[Coral-List] Call for proposals: NOAA/NFWF Coral Reef Conservation Fund

Roger B Griffis Roger.B.Griffis at noaa.gov
Wed Sep 22 18:24:27 EDT 2004



The National Fish and Wildlife Foundation (NFWF), in partnership with
the National Oceanic and Atmospheric Administration (NOAA) Coral Reef
Conservation Program, is accepting proposals for projects that build
public-private partnerships to reduce and prevent degradation of coral
reefs and associated reef habitats (e.g. seagrass beds, mangroves etc.).
Projects may address causes of coral reef degradation wherever they
occur, from coastal watersheds to the reefs and surrounding marine
environment. Proposals should support partnerships that provide
solutions to specific problems to help prevent coral reef degradation
through one or more of the following activities:

     Reducing impacts from pollution and sedimentation;
     Reducing impacts from over-harvesting and other fishing activities;
     Reducing impacts of recreational uses, tourism, and boating;
     Restoring damaged reefs or associated reef habitats;
     Increasing community awareness through education and stewardship

Special Priority Emphasis for 2004-2006 The Foundation is continuing to
focus on two areas for targeted funding during 2004, 2005, and 2006 that
will be given special

     Hands-on, measurable watershed approaches to reduce land-based
pollution and sedimentation to adjacent coral reefs and associated
     Efforts to measure and improve the management effectiveness of
coral reef protected areas, preferably using the recently-published
NOAA-World Commission on
     Protected Areas-World Wildlife Fund methodology.

Please Note: Pre-proposals are due January 31, 2005 (no exceptions).
Full proposals will be accepted by invitation only.

Background Coral reefs and their associated habitats are among the most
biologically diverse and complex ecosystems in the world. This
incredible diversity supports economies through activities such as
tourism, fishing, and pharmaceutical production. Coral reefs are also
culturally significant resources which support a variety of
community-level subsistence and recreational uses. Despite their
importance, coral reefs are rapidly being degraded and destroyed by a
variety of human impacts such as pollution, overfishing, and physical
disturbance to the reefs.

Priority projects will include those that:

   1.Build public-private partnerships, develop innovative partnerships,
are community-based, and involve multiple stakeholders;
   2.Provide solutions to specific problems to reduce and prevent
degradation of coral reefs in the above listed areas;
   3.Are coordinated and consistent with on-going coral reef
conservation initiatives such as the International Coral Reef
Initiative's Framework for Action and Renewed
     Call to Action; the U.S. National Action Plan to Conserve Coral
Reefs (U.S. Coral Reef Task Force); state, territorial, or other coral
reef management programs,
     including Local Action Strategies developed per the U.S. Coral Reef
Task Force; and the U.S. All Islands Coral Reef Initiative, as
   4.Are focused on U.S. domestic, U.S. insular (territory,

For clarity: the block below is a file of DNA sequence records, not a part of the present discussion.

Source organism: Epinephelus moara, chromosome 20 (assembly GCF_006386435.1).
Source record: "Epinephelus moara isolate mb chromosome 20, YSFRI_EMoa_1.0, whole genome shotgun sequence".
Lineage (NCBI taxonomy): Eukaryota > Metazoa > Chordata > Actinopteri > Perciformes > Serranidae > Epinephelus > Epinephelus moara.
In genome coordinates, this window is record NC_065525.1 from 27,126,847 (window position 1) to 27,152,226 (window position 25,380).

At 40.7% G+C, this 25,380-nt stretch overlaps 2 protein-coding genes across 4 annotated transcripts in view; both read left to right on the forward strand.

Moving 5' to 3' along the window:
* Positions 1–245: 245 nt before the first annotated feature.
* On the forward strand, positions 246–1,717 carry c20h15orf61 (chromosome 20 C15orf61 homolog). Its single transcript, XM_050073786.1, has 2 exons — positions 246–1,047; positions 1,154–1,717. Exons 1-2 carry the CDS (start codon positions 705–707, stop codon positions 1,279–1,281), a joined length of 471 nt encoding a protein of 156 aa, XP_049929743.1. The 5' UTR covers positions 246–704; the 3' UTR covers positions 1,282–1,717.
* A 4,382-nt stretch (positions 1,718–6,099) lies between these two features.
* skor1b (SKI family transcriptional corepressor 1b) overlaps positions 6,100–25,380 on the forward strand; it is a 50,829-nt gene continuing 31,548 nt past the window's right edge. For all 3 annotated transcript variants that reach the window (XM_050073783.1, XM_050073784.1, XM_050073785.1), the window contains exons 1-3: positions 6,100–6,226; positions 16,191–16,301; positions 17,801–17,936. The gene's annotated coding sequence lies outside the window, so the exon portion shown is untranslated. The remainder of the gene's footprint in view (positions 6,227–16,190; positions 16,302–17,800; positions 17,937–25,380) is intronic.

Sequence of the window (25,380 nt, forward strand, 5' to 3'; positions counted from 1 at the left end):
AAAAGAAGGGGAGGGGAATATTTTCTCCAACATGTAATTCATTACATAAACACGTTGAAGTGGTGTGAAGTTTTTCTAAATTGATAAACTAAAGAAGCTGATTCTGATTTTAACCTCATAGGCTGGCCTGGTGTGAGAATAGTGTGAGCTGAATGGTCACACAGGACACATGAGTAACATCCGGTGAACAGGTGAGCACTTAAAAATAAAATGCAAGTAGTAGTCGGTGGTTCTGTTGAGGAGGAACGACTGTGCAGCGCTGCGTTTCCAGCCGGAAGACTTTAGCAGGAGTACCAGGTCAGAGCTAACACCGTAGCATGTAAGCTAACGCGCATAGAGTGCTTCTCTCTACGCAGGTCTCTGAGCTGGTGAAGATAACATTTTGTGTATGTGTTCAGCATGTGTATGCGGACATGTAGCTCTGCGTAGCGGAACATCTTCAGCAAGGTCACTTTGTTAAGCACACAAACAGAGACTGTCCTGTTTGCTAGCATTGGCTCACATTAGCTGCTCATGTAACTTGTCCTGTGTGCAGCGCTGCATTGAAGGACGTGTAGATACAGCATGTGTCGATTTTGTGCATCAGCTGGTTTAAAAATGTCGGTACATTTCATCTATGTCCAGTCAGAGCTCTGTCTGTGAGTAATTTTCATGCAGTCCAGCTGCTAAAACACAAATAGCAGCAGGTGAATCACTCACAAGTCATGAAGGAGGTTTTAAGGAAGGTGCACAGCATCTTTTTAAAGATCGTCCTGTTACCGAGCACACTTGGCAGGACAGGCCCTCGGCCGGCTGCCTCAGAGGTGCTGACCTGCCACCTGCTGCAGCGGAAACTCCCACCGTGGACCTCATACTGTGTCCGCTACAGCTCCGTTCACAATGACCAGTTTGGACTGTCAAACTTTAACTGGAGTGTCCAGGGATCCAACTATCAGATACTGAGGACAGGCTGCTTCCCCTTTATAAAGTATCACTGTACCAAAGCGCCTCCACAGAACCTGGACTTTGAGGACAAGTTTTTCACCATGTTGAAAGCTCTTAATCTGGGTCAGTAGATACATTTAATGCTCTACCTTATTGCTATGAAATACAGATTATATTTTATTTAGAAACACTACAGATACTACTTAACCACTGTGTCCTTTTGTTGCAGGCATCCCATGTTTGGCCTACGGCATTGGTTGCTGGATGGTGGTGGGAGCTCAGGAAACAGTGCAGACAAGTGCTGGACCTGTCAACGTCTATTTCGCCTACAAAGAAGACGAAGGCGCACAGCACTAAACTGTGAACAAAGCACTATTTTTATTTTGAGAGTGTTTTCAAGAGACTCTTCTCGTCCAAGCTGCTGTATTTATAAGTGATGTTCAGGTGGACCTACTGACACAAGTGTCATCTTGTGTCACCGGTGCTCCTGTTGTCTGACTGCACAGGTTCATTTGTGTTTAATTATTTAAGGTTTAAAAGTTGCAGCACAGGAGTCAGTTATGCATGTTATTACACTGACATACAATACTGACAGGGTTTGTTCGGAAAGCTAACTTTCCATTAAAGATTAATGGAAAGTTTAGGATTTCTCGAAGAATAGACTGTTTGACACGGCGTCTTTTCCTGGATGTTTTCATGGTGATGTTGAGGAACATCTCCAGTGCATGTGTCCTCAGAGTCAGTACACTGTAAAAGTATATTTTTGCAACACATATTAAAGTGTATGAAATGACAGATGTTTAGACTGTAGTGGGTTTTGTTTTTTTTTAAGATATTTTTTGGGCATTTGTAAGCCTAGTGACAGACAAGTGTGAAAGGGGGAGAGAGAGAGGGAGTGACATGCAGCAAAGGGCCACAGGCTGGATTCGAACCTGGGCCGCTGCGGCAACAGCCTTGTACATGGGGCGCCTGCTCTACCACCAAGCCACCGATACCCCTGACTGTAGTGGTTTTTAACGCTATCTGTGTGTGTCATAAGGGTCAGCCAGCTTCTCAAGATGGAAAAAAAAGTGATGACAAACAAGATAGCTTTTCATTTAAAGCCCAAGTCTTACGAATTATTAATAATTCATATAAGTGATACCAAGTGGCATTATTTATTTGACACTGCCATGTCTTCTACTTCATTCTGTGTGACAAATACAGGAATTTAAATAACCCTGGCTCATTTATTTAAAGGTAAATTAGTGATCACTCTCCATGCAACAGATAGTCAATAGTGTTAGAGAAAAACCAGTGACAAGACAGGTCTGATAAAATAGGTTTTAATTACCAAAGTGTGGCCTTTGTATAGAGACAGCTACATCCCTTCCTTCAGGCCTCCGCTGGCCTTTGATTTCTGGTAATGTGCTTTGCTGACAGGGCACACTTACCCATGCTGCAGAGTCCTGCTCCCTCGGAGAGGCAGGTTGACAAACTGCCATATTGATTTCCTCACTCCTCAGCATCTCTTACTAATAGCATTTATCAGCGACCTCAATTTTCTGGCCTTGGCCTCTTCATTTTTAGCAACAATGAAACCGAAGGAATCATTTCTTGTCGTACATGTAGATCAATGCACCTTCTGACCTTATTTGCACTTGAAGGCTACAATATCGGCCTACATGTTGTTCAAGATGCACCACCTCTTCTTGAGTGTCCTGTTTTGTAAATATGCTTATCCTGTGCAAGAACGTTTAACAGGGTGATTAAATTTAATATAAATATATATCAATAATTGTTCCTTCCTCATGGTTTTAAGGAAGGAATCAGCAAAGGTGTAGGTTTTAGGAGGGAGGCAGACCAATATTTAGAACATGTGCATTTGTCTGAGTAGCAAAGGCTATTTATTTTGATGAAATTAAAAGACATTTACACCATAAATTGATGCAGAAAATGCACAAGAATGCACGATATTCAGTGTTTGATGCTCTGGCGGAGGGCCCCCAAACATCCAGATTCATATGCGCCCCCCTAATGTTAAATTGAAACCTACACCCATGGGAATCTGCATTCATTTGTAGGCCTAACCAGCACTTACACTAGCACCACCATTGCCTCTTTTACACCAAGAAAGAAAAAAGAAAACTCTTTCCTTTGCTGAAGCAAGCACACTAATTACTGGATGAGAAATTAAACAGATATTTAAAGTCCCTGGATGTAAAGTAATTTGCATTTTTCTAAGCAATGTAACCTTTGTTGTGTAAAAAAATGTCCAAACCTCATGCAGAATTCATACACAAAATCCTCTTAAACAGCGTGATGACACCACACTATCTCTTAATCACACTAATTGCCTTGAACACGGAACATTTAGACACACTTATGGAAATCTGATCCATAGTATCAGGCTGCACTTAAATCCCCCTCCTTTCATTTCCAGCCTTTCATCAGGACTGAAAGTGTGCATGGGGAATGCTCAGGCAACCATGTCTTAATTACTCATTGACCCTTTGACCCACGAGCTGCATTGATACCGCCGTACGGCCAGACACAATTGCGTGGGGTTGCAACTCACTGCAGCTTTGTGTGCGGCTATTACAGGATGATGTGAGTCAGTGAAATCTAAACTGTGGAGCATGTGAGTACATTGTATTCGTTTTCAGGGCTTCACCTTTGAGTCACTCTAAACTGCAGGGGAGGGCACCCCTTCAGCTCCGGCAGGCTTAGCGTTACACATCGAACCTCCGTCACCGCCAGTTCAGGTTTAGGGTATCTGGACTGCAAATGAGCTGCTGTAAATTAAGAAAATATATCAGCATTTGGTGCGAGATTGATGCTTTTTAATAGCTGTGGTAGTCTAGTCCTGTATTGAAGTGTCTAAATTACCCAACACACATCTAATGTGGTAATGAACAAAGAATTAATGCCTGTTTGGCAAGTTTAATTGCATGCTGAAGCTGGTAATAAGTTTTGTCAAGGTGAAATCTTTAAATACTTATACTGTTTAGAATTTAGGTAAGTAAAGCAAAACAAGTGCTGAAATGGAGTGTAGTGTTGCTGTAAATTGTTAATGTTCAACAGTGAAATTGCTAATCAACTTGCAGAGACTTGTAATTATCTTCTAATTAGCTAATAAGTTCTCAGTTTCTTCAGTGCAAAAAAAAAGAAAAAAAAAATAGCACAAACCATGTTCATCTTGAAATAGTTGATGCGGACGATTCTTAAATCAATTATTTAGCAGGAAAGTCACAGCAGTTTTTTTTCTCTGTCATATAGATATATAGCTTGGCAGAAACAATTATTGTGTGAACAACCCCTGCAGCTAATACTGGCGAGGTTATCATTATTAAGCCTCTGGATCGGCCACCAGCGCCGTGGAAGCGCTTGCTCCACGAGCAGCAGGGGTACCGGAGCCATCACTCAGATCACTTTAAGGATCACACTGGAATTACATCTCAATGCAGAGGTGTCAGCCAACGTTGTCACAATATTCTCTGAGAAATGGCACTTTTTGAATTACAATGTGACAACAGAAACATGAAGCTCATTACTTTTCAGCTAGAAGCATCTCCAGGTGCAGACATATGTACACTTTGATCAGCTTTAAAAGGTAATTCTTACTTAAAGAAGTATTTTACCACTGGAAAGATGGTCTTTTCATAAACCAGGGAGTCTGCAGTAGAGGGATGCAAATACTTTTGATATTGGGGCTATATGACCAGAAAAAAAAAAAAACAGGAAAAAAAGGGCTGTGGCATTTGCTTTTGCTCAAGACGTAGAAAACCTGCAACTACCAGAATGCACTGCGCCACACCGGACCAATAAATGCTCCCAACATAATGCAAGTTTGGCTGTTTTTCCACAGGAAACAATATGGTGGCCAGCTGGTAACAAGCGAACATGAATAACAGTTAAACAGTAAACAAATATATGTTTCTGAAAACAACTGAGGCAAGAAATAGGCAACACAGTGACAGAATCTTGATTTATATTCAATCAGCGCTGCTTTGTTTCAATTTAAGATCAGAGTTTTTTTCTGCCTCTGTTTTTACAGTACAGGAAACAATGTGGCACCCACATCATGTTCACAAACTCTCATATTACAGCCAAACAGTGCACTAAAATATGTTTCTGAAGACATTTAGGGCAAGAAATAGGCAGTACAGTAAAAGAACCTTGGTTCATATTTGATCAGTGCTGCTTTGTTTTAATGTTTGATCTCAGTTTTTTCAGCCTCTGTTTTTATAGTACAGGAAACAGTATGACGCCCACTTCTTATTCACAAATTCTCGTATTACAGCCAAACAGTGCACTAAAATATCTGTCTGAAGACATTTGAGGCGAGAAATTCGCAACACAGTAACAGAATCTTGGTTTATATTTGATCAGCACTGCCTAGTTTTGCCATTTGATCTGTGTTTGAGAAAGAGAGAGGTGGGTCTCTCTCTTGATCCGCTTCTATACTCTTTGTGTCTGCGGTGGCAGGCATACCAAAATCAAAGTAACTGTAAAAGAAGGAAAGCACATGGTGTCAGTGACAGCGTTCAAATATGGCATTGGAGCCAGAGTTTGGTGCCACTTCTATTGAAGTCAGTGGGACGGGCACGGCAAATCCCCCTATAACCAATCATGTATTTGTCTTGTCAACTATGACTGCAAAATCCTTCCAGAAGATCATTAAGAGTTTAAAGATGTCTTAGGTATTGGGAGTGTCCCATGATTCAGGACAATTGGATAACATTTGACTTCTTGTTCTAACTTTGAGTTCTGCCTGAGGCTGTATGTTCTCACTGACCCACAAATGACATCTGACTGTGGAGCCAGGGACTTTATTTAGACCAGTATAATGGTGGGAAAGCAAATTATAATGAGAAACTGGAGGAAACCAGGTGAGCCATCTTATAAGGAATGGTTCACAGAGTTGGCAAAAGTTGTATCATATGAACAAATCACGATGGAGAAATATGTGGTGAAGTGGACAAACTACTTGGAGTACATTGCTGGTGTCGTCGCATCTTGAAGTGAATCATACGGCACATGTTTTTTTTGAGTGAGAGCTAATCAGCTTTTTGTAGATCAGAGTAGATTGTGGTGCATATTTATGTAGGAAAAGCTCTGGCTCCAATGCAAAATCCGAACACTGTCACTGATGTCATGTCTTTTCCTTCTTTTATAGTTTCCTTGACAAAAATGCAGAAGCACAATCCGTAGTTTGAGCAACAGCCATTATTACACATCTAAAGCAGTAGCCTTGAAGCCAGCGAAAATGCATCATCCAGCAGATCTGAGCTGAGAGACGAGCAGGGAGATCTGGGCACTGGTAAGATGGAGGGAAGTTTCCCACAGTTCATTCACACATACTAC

commonwealth), Freely Associated States (Federated States of Micronesia,
Republic of the Marshall Islands,
     and Republic of Palau), Caribbean, or Mesoamerican coral reef
   5.Address an unmet need that will provide direct benefits to coral
   6.Target a specific audience and address specific threats with a
hands-on approach; and
   7.Reduce the damage from anchoring on coral reefs by establishing
mooring buoys. This priority area falls under the Anchor’s Away!
Partnership which was developed
     as part of the White Water to Blue Water Initiative. Anchors Away!
is designed to help build partnerships to support the use of mooring
buoys to conserve coral reef

Awards and Matching Funds Most grants will be between $10,000 and
$50,000. The average grant will be approximately $25,000. Proposals
should describe projects or
progress that can be achieved in a 12-month time period but may be part
of a long-term effort. All projects should include matching funding from
project partners at a
minimum ratio of 1:1 - although leverage ratios of 2:1 are preferred. As
most of the grant dollars available for coral conservation are expected
to be from federal sources
(e.g., U.S. Department of Commerce National Oceanic and Atmospheric
Administration), most matching contributions must be from non-federal
sources (contact NFWF
with any questions).

Eligible Applicants Applications will be accepted from U.S. or
international non-profit organizations, academic institutions, and
government agencies (except U.S. federal
agencies). U.S. federal agencies are encouraged to work collaboratively
with non-federal project partners.

To Apply Submit an electronic version of the pre-proposal application by
5 p.m., EST, January 31, 2005.

Applicants will be notified by March 1, 2005, as to the status of their
preliminary application and whether they are invited to submit a full
proposal. The National Fish and Wildlife Foundation does not anticipate
another call for coral reef conservation proposals before October 2005.

If you have any questions about the program, please contact Leslie
Ricketts at leslie.ricketts at nfwf.org.

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